There are a number of things to be said about all of this. For example, the argument was made that we have to hear the other side of the story. Can anybody really say that any Notre Dame students have not heard the various arguments both for and against abortion in at least one course in their academic career? If so, Notre Dame is really running a kindergarten under false pretenses. Even I got both sides of the arguments at the Catholic university I attended, and abortion was not even legal yet. Secondly, the academic freedom argument says that in a university setting, professors have the right to express various aspects of a subject, or else academic discourse will be hampered. There are a number of problems with this argument, but the one that is relevant here is that academic freedom applies to classroom instruction, not to public speeches, especially by politicians, which, by their very nature, are open to discussion in the public forum; in fact open to public disputation, which is exactly what the protesters were doing at the university.
It is this latter situation which lends itself to an economic analysis. Giving the president of Notre Dame some credit, it probably was the board of trustees which invited president Obama to the campus, never thinking that that decision would be the source of such controversy. By and large, Catholic universities run by religious orders have given up control of their institutions by putting mostly laypersons on the board, most of whom are there because of the large amounts of money they can contribute and get their friends to contribute. But this means that, assuming the invitation to President Obama was not Father Jenkins’ idea, Father Jenkins is faced with the following dilemma: waffle in justifying the invitation, which he personally opposes and was outvoted on, or resign. He obviously did not quit, so he had to waffle; he had to try to fit the invitation of the radically pro-abortion Obama into the clearly stated principles of the university. This could only be done by using the above stated arguments.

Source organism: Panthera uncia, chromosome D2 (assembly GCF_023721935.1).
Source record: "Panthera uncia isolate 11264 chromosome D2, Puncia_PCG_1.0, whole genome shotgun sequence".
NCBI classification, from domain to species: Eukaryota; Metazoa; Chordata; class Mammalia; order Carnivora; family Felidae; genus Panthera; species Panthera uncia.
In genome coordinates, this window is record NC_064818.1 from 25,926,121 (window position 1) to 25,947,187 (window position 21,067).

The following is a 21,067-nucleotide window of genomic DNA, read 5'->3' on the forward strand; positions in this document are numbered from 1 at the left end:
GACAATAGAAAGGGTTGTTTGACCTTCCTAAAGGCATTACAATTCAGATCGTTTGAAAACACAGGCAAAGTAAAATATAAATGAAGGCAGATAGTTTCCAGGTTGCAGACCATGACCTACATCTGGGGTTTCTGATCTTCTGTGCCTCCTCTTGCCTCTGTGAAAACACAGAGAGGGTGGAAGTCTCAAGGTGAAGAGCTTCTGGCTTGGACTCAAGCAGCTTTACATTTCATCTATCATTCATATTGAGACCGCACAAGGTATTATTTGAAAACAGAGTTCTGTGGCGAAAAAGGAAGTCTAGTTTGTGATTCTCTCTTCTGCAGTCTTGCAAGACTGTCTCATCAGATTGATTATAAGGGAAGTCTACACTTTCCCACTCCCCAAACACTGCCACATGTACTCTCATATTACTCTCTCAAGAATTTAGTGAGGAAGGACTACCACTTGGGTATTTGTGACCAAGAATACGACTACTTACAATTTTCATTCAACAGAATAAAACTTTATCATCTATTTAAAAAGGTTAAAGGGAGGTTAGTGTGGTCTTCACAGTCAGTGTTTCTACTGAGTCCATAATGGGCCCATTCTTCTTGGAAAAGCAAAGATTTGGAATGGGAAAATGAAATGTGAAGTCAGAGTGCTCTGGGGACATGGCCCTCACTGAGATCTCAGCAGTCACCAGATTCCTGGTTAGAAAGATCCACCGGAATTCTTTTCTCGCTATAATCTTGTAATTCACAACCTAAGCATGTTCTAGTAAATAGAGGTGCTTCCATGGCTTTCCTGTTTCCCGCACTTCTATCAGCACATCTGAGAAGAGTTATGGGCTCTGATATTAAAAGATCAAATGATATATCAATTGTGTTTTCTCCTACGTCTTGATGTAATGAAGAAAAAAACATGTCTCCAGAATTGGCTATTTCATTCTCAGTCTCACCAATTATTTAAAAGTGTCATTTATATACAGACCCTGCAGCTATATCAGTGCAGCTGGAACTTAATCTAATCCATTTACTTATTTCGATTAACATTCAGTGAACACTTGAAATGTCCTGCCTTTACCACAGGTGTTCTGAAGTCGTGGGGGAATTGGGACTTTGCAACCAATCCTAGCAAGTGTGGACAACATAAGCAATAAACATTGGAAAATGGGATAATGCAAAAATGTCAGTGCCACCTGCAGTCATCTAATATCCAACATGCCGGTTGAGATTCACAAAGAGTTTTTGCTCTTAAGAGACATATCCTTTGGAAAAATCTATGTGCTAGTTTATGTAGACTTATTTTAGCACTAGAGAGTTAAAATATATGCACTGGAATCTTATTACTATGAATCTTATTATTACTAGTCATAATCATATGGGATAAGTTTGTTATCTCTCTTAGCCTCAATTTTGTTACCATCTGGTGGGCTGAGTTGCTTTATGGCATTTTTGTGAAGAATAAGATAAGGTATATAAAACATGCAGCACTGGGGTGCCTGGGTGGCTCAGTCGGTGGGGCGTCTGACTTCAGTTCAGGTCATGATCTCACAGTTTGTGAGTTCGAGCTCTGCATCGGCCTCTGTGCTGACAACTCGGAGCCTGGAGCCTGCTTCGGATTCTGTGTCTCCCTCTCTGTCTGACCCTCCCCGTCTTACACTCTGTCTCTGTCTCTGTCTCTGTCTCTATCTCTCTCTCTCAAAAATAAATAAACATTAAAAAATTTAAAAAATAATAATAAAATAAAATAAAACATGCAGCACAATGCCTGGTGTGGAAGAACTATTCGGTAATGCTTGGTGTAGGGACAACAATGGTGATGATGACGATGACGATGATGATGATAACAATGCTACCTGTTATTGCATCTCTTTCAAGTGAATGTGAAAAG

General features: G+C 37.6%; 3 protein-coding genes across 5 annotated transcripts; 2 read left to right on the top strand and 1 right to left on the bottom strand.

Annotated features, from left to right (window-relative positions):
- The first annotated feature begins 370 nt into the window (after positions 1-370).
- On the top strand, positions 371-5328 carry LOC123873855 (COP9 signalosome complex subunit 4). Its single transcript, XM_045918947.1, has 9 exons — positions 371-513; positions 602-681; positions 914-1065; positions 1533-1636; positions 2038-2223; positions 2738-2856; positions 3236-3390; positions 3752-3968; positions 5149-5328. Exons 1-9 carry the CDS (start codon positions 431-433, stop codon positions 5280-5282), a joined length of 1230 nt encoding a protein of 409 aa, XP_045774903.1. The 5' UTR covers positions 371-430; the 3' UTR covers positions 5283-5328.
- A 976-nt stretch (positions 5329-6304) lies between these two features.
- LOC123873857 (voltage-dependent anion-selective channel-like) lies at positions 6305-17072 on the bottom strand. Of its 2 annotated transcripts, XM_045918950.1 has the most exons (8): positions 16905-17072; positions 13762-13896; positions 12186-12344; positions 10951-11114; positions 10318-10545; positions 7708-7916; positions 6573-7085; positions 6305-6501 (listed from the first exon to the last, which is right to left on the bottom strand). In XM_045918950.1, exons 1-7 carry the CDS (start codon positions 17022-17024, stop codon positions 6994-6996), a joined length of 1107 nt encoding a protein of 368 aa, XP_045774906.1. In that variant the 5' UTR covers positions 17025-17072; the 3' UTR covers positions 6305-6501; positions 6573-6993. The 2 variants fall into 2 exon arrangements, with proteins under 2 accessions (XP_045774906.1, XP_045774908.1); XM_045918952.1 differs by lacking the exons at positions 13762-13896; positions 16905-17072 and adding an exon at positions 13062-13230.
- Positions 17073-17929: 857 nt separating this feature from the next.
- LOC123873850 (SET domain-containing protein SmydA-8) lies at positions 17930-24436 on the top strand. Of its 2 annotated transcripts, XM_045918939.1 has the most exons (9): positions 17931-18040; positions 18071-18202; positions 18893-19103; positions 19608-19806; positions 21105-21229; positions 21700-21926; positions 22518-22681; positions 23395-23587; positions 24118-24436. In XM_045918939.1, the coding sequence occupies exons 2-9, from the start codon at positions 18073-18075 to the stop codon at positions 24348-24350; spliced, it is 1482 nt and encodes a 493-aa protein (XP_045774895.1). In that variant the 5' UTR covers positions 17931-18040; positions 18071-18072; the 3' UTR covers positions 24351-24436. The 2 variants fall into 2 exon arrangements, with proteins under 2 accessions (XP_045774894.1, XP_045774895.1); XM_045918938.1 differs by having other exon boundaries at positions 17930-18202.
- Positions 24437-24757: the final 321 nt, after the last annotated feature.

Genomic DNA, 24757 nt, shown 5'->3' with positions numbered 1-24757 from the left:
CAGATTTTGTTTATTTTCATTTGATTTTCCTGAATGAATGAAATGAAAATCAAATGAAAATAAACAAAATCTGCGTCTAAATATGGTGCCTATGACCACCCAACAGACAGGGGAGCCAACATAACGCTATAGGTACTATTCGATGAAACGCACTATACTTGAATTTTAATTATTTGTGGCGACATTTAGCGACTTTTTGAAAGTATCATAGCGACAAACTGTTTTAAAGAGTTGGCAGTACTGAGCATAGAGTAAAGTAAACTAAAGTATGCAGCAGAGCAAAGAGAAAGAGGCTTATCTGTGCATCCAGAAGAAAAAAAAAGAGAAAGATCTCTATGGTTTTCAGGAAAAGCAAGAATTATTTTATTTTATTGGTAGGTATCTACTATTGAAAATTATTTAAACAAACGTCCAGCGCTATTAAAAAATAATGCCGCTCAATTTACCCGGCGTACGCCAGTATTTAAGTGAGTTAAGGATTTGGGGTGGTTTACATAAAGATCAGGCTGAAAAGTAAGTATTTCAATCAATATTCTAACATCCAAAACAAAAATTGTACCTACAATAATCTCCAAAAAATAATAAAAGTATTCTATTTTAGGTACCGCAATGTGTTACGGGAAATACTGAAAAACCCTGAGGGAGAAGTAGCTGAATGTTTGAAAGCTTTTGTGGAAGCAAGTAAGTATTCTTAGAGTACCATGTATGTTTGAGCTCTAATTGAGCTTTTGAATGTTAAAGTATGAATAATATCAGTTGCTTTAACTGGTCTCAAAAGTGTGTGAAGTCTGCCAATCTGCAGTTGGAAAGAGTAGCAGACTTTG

There are then two economic sides to this situation. President pinnochi-obama said the he wants to cut down on the number of abortions, and in that he agrees with Notre Dame. But does he? It is simple supply-demand and price. Obama is in favor of funding abortion, both here and abroad. Giving government money to abortion clinics allows them to charge less for abortion. If the price goes down, the demand goes up. Therefore the policies of Obama will actually increase abortions. The fact that the remaining crowd at Notre Dame were wildly enthusiastic of his speech tells me that either the so-called Catholic Notre Dame is not doing its job of teaching in accord with the Catholic faith AND natural law, and/or the people there were stupid. In either case, it leads me back to the kindergarten analogy I mentioned above.
Next, there is the old expression that there is no such thing as bad publicity. We are in economic hard times. The Notre Dame website recognizes this, but says it will not freeze pay, let people go or freeze spending. Nevertheless, the possibility that prospective numbers of applicants will decline might be worrisome to the administration. Now, what Catholic institution was the subject of lengthy discussions, articles and coverage in the media recently? Only one—Notre Dame University. It got more free publicity in the past few weeks than even its football team can get for it. And who will be attracted to Notre Dame as a result of this free publicity? Pro-abortion, pro-Obama fans, both Catholic and non-Catholic. Considering the audience at graduation, both the graduates and their guests, this is not surprising. On the other hand, my employer, Christendom College, had Father Pavone and Dr. Jude Dougherty, both famous orthodox Catholics and foes of abortion. My undergraduate alma mater, St. John’s University in New York, run by the Vincentian Fathers, had Immaculee Ilibagiza, a Catholic Rwandan genocide survivor, who has been on EWTN. Neither Christendom nor St. John’s got any free, big national publicity from these speakers and degree recipients, even though they got some in certain circles. But if you wanted a real Catholic education based on who got honorary degrees, which would you pick: Notre Dame? Or would you pick Christendom and St. John’s? All those who believe that Notre Dame is the pre-eminent Catholic University in the United States need to think this out again. So Notre Dame waters down its commitment to our Faith, yet cries all the way to the bank. The rest of us must earn our money the old-fashioned way—we earn it—by pleasing God.